On Debbie Tucker Greene’s Second Coming (2014) TIFF



by Jennifer Valencia

I wasn’t sure what to make of Debbie Tucker Green‘s, Second Coming. The film is cryptic, fearful of committing to the concepts it puts forward, leaving the audience with more questions than answers by the end of it.

It is the story of Jackie, wife of Mark and mother to JJ, her 11 year old son. They are a middle class family living their day to day lives in London. She is pregnant but Mark and Jackie have not been intimate in months and she has not been with anyone else either. The film counts down the weeks of her mysterious pregnancy as she hides it from her friends and family, trying to decide what to do about it. She reluctantly confides in her best friend before revealing it to Mark. The film uses the depiction of day to day life through the use of repetition to portray the ever growing turmoil Jackie faces as the days go by, while her family slowly unravels after they find out. Every week is the same, they go to work and school, come home and have dinner, spend time with family on the weekends. There are slight differences in their daily interactions that build up the tension within the household with every passing week. To add more strangeness and pressure to the whole thing, Jackie suffers from hallucinations that get stronger and stronger as her pregnancy progresses.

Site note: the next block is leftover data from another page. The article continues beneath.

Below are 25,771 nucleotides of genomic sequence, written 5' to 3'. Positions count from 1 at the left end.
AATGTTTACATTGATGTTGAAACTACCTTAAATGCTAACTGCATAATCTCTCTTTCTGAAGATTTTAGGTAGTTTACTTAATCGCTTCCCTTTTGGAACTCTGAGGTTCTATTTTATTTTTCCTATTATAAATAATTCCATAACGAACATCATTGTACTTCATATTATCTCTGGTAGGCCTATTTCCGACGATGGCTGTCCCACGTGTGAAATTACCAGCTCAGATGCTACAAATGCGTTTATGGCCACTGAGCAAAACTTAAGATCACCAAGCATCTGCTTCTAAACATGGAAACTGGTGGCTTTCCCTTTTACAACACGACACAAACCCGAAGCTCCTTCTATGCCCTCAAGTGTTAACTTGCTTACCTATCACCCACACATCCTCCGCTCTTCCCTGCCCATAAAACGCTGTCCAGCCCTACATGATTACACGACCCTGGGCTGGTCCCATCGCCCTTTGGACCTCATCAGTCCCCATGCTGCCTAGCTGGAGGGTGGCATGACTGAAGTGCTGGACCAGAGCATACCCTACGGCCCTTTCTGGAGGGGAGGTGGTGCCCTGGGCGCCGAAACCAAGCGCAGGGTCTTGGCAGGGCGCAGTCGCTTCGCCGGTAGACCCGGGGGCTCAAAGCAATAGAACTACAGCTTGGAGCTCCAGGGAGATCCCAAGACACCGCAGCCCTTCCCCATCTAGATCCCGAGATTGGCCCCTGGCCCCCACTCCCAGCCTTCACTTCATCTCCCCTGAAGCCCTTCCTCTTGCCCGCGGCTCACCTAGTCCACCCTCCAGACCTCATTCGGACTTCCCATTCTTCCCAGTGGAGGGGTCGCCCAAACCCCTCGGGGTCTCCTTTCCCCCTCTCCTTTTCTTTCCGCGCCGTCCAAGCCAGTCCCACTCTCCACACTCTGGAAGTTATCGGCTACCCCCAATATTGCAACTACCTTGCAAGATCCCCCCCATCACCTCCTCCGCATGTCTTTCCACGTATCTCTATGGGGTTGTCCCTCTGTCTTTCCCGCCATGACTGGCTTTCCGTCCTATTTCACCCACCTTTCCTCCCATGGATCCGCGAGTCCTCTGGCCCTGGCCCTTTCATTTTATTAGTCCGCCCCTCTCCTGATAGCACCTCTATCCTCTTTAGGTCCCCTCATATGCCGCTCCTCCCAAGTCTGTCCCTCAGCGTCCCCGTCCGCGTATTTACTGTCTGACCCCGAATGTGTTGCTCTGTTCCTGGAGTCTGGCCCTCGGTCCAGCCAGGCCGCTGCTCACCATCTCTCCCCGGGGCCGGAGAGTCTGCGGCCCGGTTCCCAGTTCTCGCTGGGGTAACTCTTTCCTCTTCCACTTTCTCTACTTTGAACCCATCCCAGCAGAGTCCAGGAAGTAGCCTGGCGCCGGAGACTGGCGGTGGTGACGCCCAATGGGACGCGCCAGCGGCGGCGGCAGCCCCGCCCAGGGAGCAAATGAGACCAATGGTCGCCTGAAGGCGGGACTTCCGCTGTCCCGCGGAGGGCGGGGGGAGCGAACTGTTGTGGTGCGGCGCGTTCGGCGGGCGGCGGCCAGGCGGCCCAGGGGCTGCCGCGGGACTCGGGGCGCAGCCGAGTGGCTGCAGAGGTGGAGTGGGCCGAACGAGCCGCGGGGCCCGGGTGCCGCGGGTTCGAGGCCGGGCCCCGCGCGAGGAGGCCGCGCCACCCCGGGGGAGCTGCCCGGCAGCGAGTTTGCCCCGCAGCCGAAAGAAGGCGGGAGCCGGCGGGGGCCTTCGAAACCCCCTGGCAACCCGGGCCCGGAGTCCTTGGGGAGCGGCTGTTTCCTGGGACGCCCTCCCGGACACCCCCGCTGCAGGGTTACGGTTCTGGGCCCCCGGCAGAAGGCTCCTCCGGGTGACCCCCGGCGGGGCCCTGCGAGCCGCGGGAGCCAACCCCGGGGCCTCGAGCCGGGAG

Cinematographer, Urszula Pontikos, and Green adopt a cinéma vérité style which enhances its grittiness, giving the idea that this could be our lives. The viewer is plunged into the centre of the action just in the midst of it taking place. Things don’t begin when the scene begins, they were already taking place for a while before the viewer got there. While I like this kind of story telling, the film seems more intimate, it makes it a bit harder for the viewer to figure out what is going on. Taking about half the scene to catch up, far too long if you don’t want the audience to get frustrated.



What this independent film has going for it is that it stars Idris Elba whose performance is strong as the brooding husband, Mark. But he  is eclipsed by Nadine Marshall’s stellar portrayal of Jackie. The film is slow and restrained at times, but she is what keeps you interested.

Despite the good performances, the film is not tenacious enough to hold up against other films in the festival. Second Coming isn’t really about the seconding coming of a Christian saviour. The film’s title suggests something more than it actually is. The concept of immaculate conception and the second coming that supposedly is the focus of the film is hardly even mentioned, it is assumed. If you had no idea what the film was about and if the title were different you would just think this film was about a family dealing with an unexpectedly odd pregnancy. It’s a film about a couple that has struggled to make a family and now they are given a second chance at another child, but fear and doubt threaten to tear the family apart. The problem is Green does not commit to any particular idea. Is the pregnancy a miracle, a divine act, or something different entirely? Green is open to all of the above confusing the audience, leaving them unsatified because there is no follow through on any of the ideas put forward. There is so much potential here but without any commitment by the story teller the audience is left feeling disappointed.



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